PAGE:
The moments that just left me scratching my head.   SPOILERS!  Also, I can’t guarantee my memory of all these moments is perfect.

The film Super 8 has one of the biggest moments of this.  The story opens in the aftermath of someone being killed in an accident, an event which hangs over the rest of the film.  And then we see a group of teens cruising around in a car not one of them is old enough to drive, and it’s treated as no big deal.  To make matters worse, the kids driving without a license is actually the meet-cute moment for the boy who’s mother died in the accident, and the girl who’s father was responsible for it!  Seriously, how did that seem appropriate?

I checked out the lifetime film The Cheerleader Murders a while back, and I don’t remember much of it.  What I do remember- the main character’s father and sister were murdered a couple years before the events of the film, and one of her friends is played by Hannah Kasulka, recently of The Exorcist.  Hannah (don’t remember the character’s name) is shown to be crushing on a teacher, and when the main character, Hannah, and another girl are hanging out at Hannah’s house, the other girls tease her about her daddy issues.  Hannah says “At least I have a dad” to the girl who’s father was murdered.

This is particularly baffling since the whole conversation was, as I recall, pretty playful till that point, and even if it was more serious, how is that a good comeback?

Girl 1 – You have daddy issues!

Girl 2 – Your dad’s dead!  Yeah, suck on that!

The line is clearly there just so the main character will leave the house before the other two girls get attacked.  It’s so obvious that I spent a while thinking Hannah must have been in on the whole thing, and the conspirators wanted the main character to not be there for some reason.  This even though we see her react in fear when she’s attacked, and one of the girls
(I think it was her, but not sure)   was immediately killed.  And sure enough, she’s an innocent girl who we are apparently supposed to like, who just throws a murdered father in her friend’s face.

Okay, let’s go to a book, Getting Revenge on Lauren Wood by Eileen Cook.  The plot here is that two lifelong friends were at an orientation for the high school they would attend next year, and stumbled upon the traditional senior prank.  One of the girls ratted out the prankers, then went to the popular crowd and said it was the other girl who told, to ensure she would get in with the popular crowd.  The other girl become public enemy 1, but thankfully goes away for most of high school.  She returns for senor year, looking different and using a new name, determined to get payback.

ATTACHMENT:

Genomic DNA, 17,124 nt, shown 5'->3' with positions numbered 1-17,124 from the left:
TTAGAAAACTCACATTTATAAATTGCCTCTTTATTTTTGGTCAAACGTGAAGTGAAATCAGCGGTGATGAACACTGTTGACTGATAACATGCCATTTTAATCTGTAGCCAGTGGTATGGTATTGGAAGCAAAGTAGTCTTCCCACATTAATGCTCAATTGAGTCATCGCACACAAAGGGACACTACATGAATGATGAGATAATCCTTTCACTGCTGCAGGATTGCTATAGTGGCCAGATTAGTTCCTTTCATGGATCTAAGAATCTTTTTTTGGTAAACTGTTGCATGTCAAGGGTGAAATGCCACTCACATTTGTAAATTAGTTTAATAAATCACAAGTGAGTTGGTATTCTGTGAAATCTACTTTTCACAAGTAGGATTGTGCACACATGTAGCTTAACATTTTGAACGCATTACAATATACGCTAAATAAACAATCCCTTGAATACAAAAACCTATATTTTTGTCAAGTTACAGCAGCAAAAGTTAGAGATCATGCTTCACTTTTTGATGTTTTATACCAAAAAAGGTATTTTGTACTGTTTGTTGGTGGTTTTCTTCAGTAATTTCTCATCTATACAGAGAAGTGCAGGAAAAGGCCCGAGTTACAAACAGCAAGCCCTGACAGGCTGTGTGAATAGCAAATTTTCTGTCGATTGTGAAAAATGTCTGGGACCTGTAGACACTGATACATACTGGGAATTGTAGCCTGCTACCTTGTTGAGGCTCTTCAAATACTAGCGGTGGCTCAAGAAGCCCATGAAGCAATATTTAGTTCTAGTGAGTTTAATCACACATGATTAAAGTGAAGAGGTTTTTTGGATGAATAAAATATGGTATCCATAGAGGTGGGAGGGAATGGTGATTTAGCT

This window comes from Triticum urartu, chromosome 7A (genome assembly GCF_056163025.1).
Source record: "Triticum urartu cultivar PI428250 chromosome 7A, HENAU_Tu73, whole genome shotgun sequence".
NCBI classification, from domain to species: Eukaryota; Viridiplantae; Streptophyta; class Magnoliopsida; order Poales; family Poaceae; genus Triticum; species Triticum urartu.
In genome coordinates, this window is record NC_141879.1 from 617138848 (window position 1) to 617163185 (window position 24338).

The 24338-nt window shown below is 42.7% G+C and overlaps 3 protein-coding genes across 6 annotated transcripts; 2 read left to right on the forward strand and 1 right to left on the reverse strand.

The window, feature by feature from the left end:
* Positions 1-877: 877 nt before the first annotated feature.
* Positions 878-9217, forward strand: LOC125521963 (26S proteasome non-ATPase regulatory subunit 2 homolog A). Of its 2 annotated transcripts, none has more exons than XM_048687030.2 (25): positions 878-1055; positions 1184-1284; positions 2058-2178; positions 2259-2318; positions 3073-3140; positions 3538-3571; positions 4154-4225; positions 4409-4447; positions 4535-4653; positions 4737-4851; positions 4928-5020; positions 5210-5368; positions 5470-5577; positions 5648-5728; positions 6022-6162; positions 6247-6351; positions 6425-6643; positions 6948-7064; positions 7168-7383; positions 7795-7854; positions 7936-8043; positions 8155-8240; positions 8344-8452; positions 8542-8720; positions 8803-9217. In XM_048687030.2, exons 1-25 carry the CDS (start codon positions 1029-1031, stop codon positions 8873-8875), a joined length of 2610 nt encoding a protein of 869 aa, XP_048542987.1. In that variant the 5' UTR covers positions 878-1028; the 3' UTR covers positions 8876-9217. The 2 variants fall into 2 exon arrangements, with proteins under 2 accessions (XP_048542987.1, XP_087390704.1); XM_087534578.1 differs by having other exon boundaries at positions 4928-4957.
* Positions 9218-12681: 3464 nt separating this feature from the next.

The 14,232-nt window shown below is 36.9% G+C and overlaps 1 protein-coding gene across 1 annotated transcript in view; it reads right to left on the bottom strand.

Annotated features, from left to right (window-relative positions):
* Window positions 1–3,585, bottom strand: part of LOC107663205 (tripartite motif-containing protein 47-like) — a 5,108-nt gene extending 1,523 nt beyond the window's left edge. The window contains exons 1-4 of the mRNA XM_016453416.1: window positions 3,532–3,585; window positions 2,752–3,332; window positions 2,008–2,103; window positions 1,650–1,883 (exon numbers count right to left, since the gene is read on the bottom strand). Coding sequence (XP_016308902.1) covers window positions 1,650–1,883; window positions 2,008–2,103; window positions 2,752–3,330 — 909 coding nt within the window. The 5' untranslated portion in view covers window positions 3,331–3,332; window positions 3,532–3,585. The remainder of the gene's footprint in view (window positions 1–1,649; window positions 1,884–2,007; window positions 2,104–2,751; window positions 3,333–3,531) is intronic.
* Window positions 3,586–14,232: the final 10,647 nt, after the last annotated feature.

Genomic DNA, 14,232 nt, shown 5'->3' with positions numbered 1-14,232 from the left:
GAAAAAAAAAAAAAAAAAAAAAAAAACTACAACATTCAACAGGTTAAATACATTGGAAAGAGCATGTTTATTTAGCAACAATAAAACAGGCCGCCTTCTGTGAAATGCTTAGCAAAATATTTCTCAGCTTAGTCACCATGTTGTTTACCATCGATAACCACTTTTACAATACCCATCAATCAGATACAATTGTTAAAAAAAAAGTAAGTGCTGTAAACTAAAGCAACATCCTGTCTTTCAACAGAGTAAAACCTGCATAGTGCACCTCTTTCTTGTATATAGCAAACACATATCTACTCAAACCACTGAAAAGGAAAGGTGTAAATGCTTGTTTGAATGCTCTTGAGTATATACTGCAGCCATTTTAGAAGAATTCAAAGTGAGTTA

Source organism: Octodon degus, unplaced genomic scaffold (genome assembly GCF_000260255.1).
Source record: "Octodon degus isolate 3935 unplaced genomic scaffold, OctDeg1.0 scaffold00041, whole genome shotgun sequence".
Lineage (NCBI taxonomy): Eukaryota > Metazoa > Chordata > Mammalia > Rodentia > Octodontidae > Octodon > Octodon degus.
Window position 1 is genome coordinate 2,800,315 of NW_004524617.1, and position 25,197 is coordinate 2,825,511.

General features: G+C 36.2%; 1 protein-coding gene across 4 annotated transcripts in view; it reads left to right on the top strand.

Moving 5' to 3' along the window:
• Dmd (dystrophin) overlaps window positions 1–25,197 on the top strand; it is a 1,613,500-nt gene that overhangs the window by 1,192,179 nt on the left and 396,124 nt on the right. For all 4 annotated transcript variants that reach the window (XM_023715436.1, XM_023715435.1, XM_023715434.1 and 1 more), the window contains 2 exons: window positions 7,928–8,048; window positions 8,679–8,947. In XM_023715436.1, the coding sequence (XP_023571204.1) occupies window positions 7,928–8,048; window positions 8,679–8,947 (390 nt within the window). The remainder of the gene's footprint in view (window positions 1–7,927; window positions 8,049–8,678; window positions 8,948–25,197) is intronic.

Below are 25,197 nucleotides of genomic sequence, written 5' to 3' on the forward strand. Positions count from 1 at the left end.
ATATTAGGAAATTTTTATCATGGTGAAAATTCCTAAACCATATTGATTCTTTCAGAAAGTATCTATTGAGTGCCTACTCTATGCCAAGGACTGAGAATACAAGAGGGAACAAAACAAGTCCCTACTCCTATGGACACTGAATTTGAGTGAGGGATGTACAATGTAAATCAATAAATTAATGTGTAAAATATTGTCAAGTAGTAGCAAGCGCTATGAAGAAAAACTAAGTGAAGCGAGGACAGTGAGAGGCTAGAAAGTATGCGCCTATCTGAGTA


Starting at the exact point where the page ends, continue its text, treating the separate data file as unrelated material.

At one point she uses her knowledge of her old friend to sneak into her house and commit some sabotage, including weakening the seat of Lauren’s pants.  Lauren shows up at school with a huge rip in her backside, and no one even bothers to tell her about for much of the day.  All that is fair enough in a revenge story, but I was really taken aback that the author decided to say that Lauren was wearing a thong, and showing off a lot more than just underwear.  I don’t know, I thought that was going a step further than was really necessary. And from a logic standpoint, I can buy someone not noticing that their underwear is in direct contact with the chair they’re sitting on, but how did Lauren not notice it was actually her skin against the chair? 

Little Black Lies, oddly enough, has another underwear example.  It’s mostly a fairly straightforward story of a girl going to a new school, and lying about her family to impress new friends.  The twist here is that her father is actually the school’s new janitor, and suffers from OCD.  She meets her new best friend and general mean girl queen bee at the start of the book, when she notices mean girl’s bag is pulling up her skirt, revealing her underwear.  She tries to warn mean girl, who completely tells her off and waltzes down the hallway showing off her underwear to the entire school.  And she never seems bothered by this (maybe she never realized as it was happening, but word never got back around to her about it?).  The really weird thing is that the main character becomes completely fixated on mean girl’s underwear, trying to catch a peek at other moments.  This is apparently because the other girl was wearing day-of-the-weak underwear for the wrong day, and she wants to know if she just chooses the underwear at random, or has a system.  I guess this is meant to show that the main character might have some of her dad’s OCD, and couldn’t get away from it not matter how much she lied, but it’s a really bizarre thing for her to become obsessive about!  It kind of seems like the bag lifting the skirt moment would have made more sense as the climax of the story instead of happening at the beginning.  Say the main character has had the expected falling out with the popular crowd, but sees this happening to the mean girl and tries to be the bigger person and warn her.  The mean girl is a jerk, so the main character shrugs and watches as mean girl humiliates herself.  To me at least, that makes more sense.

Lies you never told me has a small moment, when the queen bee become an obsessive stalker about her ex-boyfriend getting together with another girl, she starts changing her appearance to resemble the other girl.  Creepy, but wouldn’t she more likely try to emphasize the difference between her and the other girl?  This also doesn’t quite work with the fact that the girl manages to make everyone else think the guy is the one being obsessive and dangerous.  Didn’t anyone else notice her sudden change in appearance, and suspect that there was something going on with her?